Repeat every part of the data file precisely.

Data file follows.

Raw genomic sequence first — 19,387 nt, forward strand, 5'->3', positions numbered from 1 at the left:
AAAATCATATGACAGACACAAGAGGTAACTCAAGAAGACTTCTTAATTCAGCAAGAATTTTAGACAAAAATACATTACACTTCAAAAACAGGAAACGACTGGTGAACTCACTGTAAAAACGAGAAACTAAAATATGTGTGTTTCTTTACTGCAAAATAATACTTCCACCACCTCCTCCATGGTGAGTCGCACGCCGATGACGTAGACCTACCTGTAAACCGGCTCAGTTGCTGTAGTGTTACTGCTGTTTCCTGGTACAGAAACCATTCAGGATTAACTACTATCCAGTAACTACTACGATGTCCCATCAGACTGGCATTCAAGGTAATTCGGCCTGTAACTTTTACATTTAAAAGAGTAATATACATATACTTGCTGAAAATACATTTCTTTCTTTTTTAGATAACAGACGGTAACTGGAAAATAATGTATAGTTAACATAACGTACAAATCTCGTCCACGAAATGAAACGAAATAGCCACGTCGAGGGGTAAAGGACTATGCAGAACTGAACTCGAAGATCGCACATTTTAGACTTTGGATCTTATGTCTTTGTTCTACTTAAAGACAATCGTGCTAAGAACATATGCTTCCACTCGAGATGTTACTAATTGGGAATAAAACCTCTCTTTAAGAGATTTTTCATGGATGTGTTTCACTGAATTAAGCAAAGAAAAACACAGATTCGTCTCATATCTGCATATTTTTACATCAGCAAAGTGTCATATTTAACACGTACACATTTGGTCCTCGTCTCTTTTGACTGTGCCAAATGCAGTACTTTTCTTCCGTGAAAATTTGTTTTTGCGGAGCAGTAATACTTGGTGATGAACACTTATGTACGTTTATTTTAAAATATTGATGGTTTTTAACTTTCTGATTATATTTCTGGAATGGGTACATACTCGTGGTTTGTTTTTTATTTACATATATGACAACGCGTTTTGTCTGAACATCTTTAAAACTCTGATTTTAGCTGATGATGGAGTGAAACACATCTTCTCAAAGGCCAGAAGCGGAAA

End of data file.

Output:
Raw genomic sequence first — 19,387 nt, forward strand, 5'->3', positions numbered from 1 at the left:
AAAATCATATGACAGACACAAGAGGTAACTCAAGAAGACTTCTTAATTCAGCAAGAATTTTAGACAAAAATACATTACACTTCAAAAACAGGAAACGACTGGTGAACTCACTGTAAAAACGAGAAACTAAAATATGTGTGTTTCTTTACTGCAAAATAATACTTCCACCACCTCCTCCATGGTGAGTCGCACGCCGATGACGTAGACCTACCTGTAAACCGGCTCAGTTGCTGTAGTGTTACTGCTGTTTCCTGGTACAGAAACCATTCAGGATTAACTACTATCCAGTAACTACTACGATGTCCCATCAGACTGGCATTCAAGGTAATTCGGCCTGTAACTTTTACATTTAAAAGAGTAATATACATATACTTGCTGAAAATACATTTCTTTCTTTTTTAGATAACAGACGGTAACTGGAAAATAATGTATAGTTAACATAACGTACAAATCTCGTCCACGAAATGAAACGAAATAGCCACGTCGAGGGGTAAAGGACTATGCAGAACTGAACTCGAAGATCGCACATTTTAGACTTTGGATCTTATGTCTTTGTTCTACTTAAAGACAATCGTGCTAAGAACATATGCTTCCACTCGAGATGTTACTAATTGGGAATAAAACCTCTCTTTAAGAGATTTTTCATGGATGTGTTTCACTGAATTAAGCAAAGAAAAACACAGATTCGTCTCATATCTGCATATTTTTACATCAGCAAAGTGTCATATTTAACACGTACACATTTGGTCCTCGTCTCTTTTGACTGTGCCAAATGCAGTACTTTTCTTCCGTGAAAATTTGTTTTTGCGGAGCAGTAATACTTGGTGATGAACACTTATGTACGTTTATTTTAAAATATTGATGGTTTTTAACTTTCTGATTATATTTCTGGAATGGGTACATACTCGTGGTTTGTTTTTTATTTACATATATGACAACGCGTTTTGTCTGAACATCTTTAAAACTCTGATTTTAGCTGATGATGGAGTGAAACACATCTTCTCAAAGGCCAGAAGCGGAAA